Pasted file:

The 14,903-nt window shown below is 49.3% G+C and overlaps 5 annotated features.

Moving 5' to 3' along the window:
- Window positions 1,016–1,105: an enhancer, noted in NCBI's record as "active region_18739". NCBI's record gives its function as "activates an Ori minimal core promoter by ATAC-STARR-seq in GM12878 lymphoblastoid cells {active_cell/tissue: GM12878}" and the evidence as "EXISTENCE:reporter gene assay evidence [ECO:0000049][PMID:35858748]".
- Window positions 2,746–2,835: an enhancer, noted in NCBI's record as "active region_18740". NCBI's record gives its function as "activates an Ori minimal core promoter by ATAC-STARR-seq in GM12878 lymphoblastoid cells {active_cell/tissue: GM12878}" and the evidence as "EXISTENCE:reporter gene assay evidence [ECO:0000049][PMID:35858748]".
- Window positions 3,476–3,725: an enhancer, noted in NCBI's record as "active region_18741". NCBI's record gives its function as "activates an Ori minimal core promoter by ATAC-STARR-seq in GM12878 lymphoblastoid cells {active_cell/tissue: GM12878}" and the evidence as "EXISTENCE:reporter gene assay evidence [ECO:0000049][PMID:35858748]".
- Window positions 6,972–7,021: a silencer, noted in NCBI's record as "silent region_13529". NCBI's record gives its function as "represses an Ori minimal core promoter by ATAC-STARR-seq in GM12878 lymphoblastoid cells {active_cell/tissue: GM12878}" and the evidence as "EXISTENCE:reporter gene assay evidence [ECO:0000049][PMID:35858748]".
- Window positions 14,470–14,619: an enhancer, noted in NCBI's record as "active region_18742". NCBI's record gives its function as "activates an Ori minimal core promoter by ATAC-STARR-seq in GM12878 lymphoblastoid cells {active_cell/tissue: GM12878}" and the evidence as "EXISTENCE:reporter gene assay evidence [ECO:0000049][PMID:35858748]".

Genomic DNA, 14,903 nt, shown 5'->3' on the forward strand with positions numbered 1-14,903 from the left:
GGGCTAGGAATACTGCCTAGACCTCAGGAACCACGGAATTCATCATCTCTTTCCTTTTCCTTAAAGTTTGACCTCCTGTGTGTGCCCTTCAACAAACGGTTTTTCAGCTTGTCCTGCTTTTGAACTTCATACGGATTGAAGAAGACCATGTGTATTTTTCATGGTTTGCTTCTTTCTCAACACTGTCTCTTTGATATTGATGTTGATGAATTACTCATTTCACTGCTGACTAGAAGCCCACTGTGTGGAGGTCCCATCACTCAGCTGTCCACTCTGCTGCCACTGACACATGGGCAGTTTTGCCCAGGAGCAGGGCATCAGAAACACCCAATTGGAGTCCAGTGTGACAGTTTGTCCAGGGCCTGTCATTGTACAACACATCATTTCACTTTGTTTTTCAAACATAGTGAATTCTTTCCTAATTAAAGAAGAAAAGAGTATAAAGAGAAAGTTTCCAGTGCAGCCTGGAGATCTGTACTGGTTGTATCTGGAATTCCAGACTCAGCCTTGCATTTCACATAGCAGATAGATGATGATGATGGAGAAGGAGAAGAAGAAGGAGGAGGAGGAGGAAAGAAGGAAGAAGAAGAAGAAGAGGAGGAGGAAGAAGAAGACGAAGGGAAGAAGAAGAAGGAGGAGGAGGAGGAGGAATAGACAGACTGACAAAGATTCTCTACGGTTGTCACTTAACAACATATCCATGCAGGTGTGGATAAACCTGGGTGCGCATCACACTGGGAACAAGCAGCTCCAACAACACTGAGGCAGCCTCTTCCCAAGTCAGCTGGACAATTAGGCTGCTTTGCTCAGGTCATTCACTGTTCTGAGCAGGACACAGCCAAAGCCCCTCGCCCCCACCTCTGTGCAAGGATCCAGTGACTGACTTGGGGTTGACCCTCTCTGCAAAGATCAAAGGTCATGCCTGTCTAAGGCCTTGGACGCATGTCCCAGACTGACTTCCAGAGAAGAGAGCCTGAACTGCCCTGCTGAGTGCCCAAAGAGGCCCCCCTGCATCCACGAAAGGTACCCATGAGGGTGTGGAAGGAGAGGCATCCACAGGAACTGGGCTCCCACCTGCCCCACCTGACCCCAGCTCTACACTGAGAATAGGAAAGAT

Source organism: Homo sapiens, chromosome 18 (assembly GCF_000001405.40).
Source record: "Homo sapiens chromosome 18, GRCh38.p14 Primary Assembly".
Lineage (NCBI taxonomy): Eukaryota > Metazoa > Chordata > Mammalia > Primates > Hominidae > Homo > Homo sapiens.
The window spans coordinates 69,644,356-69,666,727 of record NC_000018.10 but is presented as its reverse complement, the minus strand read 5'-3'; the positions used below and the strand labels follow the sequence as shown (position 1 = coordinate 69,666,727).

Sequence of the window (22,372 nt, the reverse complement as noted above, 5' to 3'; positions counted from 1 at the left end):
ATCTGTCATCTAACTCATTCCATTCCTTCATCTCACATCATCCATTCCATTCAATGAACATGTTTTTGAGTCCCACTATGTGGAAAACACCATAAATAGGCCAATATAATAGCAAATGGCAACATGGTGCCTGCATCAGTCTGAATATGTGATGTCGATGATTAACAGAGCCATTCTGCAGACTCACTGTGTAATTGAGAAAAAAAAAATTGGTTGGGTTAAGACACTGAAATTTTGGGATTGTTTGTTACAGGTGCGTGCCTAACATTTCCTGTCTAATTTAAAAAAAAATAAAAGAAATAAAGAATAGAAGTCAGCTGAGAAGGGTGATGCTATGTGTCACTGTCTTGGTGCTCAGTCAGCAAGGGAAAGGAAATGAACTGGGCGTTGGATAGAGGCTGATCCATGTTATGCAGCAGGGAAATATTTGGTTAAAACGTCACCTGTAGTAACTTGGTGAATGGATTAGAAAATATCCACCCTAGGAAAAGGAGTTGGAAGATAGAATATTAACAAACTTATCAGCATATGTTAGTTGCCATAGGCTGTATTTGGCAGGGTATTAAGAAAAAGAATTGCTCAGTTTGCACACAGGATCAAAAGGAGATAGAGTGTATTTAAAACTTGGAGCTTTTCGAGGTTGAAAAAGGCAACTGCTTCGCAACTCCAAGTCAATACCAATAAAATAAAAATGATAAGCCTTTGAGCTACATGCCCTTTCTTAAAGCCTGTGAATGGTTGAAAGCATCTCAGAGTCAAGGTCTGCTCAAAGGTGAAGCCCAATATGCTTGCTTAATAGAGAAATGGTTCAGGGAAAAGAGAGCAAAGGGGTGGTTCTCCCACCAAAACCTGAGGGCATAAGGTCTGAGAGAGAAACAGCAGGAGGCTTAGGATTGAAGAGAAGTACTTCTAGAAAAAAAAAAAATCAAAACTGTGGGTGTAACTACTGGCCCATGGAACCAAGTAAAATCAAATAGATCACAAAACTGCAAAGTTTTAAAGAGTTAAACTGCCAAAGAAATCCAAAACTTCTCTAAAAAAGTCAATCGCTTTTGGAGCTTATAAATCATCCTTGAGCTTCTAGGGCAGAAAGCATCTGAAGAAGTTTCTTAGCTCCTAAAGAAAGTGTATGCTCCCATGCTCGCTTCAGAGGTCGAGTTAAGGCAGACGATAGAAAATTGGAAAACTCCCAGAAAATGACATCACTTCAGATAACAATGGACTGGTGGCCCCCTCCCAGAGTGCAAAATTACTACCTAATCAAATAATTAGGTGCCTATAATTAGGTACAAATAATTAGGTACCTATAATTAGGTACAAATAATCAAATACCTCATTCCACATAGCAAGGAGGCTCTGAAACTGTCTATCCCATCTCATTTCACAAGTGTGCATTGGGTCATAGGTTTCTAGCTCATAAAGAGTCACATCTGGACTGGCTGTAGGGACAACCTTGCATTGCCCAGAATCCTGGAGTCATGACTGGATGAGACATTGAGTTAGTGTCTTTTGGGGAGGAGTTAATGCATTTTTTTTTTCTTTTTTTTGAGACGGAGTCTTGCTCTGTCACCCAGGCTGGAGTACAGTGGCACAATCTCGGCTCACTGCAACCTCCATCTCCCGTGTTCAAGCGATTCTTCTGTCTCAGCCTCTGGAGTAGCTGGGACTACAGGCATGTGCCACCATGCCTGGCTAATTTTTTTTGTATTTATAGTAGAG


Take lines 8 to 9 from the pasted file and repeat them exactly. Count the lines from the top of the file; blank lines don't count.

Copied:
Genomic DNA, 14,903 nt, shown 5'->3' on the forward strand with positions numbered 1-14,903 from the left:
GGGCTAGGAATACTGCCTAGACCTCAGGAACCACGGAATTCATCATCTCTTTCCTTTTCCTTAAAGTTTGACCTCCTGTGTGTGCCCTTCAACAAACGGTTTTTCAGCTTGTCCTGCTTTTGAACTTCATACGGATTGAAGAAGACCATGTGTATTTTTCATGGTTTGCTTCTTTCTCAACACTGTCTCTTTGATATTGATGTTGATGAATTACTCATTTCACTGCTGACTAGAAGCCCACTGTGTGGAGGTCCCATCACTCAGCTGTCCACTCTGCTGCCACTGACACATGGGCAGTTTTGCCCAGGAGCAGGGCATCAGAAACACCCAATTGGAGTCCAGTGTGACAGTTTGTCCAGGGCCTGTCATTGTACAACACATCATTTCACTTTGTTTTTCAAACATAGTGAATTCTTTCCTAATTAAAGAAGAAAAGAGTATAAAGAGAAAGTTTCCAGTGCAGCCTGGAGATCTGTACTGGTTGTATCTGGAATTCCAGACTCAGCCTTGCATTTCACATAGCAGATAGATGATGATGATGGAGAAGGAGAAGAAGAAGGAGGAGGAGGAGGAAAGAAGGAAGAAGAAGAAGAAGAGGAGGAGGAAGAAGAAGACGAAGGGAAGAAGAAGAAGGAGGAGGAGGAGGAGGAATAGACAGACTGACAAAGATTCTCTACGGTTGTCACTTAACAACATATCCATGCAGGTGTGGATAAACCTGGGTGCGCATCACACTGGGAACAAGCAGCTCCAACAACACTGAGGCAGCCTCTTCCCAAGTCAGCTGGACAATTAGGCTGCTTTGCTCAGGTCATTCACTGTTCTGAGCAGGACACAGCCAAAGCCCCTCGCCCCCACCTCTGTGCAAGGATCCAGTGACTGACTTGGGGTTGACCCTCTCTGCAAAGATCAAAGGTCATGCCTGTCTAAGGCCTTGGACGCATGTCCCAGACTGACTTCCAGAGAAGAGAGCCTGAACTGCCCTGCTGAGTGCCCAAAGAGGCCCCCCTGCATCCACGAAAGGTACCCATGAGGGTGTGGAAGGAGAGGCATCCACAGGAACTGGGCTCCCACCTGCCCCACCTGACCCCAGCTCTACACTGAGAATAGGAAAGAT